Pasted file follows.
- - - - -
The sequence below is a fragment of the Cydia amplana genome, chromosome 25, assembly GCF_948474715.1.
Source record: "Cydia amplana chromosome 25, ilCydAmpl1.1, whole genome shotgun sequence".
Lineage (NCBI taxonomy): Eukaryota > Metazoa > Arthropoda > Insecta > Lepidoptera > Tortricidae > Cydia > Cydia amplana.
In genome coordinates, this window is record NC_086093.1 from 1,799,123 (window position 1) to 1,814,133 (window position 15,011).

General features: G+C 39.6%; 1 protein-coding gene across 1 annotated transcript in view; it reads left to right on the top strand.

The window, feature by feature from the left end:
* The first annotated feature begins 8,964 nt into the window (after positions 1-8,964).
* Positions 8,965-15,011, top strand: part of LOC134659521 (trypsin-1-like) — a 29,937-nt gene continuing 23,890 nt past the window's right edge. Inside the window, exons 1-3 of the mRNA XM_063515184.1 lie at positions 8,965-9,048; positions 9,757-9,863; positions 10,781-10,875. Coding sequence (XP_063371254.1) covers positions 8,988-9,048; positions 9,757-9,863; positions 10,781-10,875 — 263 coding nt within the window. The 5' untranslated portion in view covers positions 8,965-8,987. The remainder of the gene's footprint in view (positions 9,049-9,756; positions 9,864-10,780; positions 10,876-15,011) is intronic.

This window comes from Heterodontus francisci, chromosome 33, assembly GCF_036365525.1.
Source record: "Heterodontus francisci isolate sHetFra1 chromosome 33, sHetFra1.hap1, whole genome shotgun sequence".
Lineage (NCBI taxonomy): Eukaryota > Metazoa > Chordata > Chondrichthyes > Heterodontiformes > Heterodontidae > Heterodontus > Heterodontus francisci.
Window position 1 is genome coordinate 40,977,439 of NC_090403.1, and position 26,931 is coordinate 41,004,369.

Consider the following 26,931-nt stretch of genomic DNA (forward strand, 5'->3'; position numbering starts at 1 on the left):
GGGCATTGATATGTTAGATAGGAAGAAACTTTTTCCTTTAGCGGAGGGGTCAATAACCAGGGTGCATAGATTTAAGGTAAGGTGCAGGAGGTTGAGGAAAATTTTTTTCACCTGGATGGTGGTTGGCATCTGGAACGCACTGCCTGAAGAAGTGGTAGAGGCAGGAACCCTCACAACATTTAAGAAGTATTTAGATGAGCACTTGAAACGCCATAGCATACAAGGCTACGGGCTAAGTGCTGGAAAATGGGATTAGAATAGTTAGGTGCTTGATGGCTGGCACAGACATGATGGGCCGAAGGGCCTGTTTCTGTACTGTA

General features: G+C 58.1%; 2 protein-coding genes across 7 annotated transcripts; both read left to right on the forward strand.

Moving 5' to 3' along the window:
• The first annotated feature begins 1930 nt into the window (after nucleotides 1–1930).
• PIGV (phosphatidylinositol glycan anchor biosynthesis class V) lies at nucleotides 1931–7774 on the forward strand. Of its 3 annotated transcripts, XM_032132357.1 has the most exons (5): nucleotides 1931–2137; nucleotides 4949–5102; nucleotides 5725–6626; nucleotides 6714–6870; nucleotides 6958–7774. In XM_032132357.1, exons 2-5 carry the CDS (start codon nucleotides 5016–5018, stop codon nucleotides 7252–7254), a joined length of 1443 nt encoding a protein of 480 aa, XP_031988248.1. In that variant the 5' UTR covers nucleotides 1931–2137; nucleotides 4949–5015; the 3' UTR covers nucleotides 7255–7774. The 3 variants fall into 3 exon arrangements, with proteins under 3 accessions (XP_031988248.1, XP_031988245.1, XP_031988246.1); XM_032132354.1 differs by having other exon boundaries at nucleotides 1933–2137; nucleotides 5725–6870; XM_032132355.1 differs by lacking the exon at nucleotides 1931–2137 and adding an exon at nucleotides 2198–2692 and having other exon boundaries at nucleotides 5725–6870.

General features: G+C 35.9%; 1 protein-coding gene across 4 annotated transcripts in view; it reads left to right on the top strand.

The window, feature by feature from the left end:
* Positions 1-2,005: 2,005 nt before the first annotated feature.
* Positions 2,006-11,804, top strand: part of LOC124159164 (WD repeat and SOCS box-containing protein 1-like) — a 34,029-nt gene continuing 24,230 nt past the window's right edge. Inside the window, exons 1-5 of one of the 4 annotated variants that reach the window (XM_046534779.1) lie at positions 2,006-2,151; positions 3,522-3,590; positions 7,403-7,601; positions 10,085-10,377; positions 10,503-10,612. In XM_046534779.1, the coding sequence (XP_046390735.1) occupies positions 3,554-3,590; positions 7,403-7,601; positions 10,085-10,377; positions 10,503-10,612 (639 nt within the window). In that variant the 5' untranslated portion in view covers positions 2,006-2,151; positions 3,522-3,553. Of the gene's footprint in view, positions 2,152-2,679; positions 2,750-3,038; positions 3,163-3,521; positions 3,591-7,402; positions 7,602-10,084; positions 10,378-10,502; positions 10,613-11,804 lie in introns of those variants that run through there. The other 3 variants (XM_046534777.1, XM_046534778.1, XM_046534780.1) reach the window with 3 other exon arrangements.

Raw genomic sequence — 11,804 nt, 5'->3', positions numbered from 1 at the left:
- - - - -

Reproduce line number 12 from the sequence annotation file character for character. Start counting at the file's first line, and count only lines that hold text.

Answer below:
Window position 1 is genome coordinate 40,977,439 of NC_090403.1, and position 26,931 is coordinate 41,004,369.